Second Life in the Classroom

             In Second Life, players must learn to adapt to their environment and coexist with many other players.  Players must have a mastery of the game controls and rules.  This virtual world does not have a pre-defined set of activities.  Players must define their own goals through open play.  Players interact in a 3-D virtual world that is built and owned by its residents.  Second Life is composed of 9,297,221 residents.  Players can customize an avatar, build materials, and own their own land.  They must use real-life money in order to buy Linden dollars, the currency within the virtual world (deWinter & Vie, 2008). 

            According to deWinter and Vie (2008), media literacy requires that students be savvy about their online representations of self.  Many students do not understand how many different people use the Internet.  They also state that students are oblivious to the fact that their personal information online can be used without their consent.  DeWinter and Vie (2008) stated that students should have an understanding of how issues of privacy, intellectual property, and other concerns have shifted as a result of the increased participation in computerized environments.   Second Life can be used to help students understand these complexities. 

            Every Second Life player is represented by an avatar that can be customized.  Players can give their avatar a hair color, eye color, shape, facial features, clothing, and clothing accessories.  Bugeja (2007) explained that avatars are projects of one’s own self, because they represent people’s deepest wishes, aspirations, virtues, and vices.  Avatars are complex and dynamic constructions because some users may fashion avatars to mirror their real-life personae, while others make their avatar different from their real-life self.   Since avatars both reflect and deviate from players’ offline identities, student can be asked to discuss how those representations connect with their identifications with race, class, age, gender, sexuality, and other personal markers.  DeWinter and Vie (2008) developed a list of questions that an instructor could ask:

  • How does your avatar look and dress?  Did you pay for extra features or for branded clothes? Why did you decide to create the “look” that you did?
  • What gender and sexual orientation is your avatar and how does your gender and orientation affect your interactions within Second Life?
  • What systems limit your actions, movements, thoughts, and expressions?  What have you wanted to do or convey in Second Life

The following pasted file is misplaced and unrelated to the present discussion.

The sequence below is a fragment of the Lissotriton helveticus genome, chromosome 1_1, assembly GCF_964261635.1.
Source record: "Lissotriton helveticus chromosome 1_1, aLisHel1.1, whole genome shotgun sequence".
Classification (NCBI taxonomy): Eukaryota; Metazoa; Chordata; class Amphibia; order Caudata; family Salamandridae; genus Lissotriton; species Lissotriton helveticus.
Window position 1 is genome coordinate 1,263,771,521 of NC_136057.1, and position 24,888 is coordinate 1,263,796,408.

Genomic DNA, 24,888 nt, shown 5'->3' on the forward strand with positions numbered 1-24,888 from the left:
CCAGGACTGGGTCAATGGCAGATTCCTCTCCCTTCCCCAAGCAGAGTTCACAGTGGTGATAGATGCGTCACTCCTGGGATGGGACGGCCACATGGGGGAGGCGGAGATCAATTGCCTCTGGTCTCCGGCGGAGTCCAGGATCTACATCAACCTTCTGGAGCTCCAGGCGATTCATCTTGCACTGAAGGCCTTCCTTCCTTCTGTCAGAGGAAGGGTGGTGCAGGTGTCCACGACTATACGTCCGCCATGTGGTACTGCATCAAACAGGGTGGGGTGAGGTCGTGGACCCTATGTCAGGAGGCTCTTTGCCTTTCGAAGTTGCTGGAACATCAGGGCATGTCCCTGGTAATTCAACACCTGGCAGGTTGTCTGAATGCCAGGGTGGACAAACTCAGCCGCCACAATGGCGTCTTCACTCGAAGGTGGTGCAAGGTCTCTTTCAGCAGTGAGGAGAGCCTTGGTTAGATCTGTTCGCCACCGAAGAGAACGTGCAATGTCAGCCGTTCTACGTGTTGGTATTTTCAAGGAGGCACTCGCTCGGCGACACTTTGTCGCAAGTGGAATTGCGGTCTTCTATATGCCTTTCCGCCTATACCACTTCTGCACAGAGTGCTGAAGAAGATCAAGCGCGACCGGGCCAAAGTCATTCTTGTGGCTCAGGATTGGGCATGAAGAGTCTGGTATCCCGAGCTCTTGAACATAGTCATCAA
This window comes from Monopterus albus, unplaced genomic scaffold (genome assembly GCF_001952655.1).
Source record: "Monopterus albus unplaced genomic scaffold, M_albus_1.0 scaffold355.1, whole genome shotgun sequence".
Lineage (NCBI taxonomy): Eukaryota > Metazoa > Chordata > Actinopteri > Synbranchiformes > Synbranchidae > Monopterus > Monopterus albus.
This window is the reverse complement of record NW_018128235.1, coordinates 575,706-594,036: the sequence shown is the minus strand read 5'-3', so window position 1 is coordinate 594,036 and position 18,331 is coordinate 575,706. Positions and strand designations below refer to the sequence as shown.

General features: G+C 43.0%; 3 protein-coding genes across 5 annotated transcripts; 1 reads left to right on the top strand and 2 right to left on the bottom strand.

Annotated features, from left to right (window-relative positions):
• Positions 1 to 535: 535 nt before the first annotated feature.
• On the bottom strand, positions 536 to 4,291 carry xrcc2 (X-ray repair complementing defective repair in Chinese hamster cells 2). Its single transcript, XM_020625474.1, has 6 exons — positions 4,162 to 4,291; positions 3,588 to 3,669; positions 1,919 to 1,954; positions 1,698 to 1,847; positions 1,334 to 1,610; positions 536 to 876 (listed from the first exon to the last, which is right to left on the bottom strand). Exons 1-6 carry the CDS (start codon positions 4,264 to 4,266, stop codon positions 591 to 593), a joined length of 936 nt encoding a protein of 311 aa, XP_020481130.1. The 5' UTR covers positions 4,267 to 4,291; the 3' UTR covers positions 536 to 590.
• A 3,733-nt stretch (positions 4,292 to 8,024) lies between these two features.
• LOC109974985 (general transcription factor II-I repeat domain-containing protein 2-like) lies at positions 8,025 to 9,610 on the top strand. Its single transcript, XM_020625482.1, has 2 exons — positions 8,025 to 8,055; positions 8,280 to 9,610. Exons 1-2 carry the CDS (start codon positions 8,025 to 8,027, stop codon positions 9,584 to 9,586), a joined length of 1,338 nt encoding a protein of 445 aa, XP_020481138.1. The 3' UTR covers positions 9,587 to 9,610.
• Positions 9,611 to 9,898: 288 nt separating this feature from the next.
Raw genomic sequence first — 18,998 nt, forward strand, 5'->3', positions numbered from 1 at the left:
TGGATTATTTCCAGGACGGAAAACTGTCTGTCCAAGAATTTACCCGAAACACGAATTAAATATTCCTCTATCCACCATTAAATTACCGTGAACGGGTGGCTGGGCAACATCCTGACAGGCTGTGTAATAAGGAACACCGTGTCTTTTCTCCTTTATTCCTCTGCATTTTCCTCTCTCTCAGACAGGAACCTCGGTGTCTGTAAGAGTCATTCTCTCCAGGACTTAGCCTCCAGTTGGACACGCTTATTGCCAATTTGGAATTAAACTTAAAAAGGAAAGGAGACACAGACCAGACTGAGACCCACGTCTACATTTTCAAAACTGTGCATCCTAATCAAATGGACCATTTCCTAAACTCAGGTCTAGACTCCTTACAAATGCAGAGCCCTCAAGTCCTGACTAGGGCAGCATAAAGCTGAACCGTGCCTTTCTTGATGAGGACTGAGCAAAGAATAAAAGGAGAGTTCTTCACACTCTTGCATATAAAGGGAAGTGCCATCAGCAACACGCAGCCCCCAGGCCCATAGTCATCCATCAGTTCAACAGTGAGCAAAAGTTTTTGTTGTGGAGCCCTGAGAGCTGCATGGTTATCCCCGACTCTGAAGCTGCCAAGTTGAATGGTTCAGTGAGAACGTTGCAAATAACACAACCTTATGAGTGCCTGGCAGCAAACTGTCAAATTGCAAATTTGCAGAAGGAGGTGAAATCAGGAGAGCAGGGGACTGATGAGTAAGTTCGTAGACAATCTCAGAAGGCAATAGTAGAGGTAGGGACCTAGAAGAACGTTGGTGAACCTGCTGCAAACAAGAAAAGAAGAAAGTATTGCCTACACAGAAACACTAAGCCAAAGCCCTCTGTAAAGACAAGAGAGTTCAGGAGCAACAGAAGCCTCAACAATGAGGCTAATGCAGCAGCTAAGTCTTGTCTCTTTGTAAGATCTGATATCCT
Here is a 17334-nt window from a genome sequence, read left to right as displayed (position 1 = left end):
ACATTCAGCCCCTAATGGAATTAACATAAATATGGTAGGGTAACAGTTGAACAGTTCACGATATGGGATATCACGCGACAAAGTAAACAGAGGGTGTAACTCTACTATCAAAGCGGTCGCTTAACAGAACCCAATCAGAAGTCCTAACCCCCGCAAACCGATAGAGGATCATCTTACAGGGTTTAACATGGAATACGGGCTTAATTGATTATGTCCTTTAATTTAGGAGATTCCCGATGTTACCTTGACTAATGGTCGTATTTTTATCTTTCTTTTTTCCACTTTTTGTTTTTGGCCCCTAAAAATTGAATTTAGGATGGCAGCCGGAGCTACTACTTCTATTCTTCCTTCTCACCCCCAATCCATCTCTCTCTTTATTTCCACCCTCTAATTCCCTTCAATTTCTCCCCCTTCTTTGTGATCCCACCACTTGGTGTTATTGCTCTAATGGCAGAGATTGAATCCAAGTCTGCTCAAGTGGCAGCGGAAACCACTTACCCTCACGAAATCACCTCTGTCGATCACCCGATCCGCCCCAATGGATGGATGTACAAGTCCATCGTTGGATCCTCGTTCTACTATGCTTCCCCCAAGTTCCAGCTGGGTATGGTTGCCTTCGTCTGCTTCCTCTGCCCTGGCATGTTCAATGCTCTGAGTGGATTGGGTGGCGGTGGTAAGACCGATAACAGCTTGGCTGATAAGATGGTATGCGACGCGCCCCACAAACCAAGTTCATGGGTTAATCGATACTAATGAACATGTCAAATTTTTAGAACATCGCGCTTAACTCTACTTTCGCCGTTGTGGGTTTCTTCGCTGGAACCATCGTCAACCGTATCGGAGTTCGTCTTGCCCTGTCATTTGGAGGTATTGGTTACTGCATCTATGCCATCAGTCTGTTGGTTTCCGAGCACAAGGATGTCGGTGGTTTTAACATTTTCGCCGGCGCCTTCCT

• What is the relationship between what you want to say and the technologies that allow you to “speak” in the game environment?  How does typing or using voice-enabled capabilities make communication easier or difficult and why? 
  • What labor did you have to engage in to play in the environment as you wanted to?  Did you purchase items with Linden dollars or script any of your objects for use in Second Life?

(deWinter & Vie, 2008, p. 317) 

            DeWinter and Vie (2008) stated that Second Life does not necessarily provide students with a safe haven where they can experiment with their own identity.  The boundaries between controlled educational spaces and sexualized content in the virtual world can be blurry, and educators have raised concerns about their legal liabilities if anything happens to their students while participating in Second Life for educational purposes.  Anyone can be harassed in a virtual world.  Bugeja (2007) argued by stating that instructors are legally obligated to highlight possibilities of risks of playing in a virtual world, because educators are taking their students on a field trip to Second Life; thus, they are forcing students to agree to terms of service (deWinter & Vie, 2008). 

            Adult communities have thrived in Second Life.  Nearly thirty percent of all avatars and land in the world are tied to some adult-oriented business, which means that students could potentially be exposed to pornographic material.  DeWinter and Vie (2008) suggested that instructors can require students not to visit mature locations during class time. 

Bugeja, Michael J. (2007). Second thoughts about Second Life. The Chronicle of Higher Education. Available: http://chronicle.com/jobs/news/2007/09/2007091401c/careers.html.

deWinter, J., Vie, S. (2008).  Press enter to “say”: using Second Life to teach critical media literacy.  Computers and Composition (25) 313-322.

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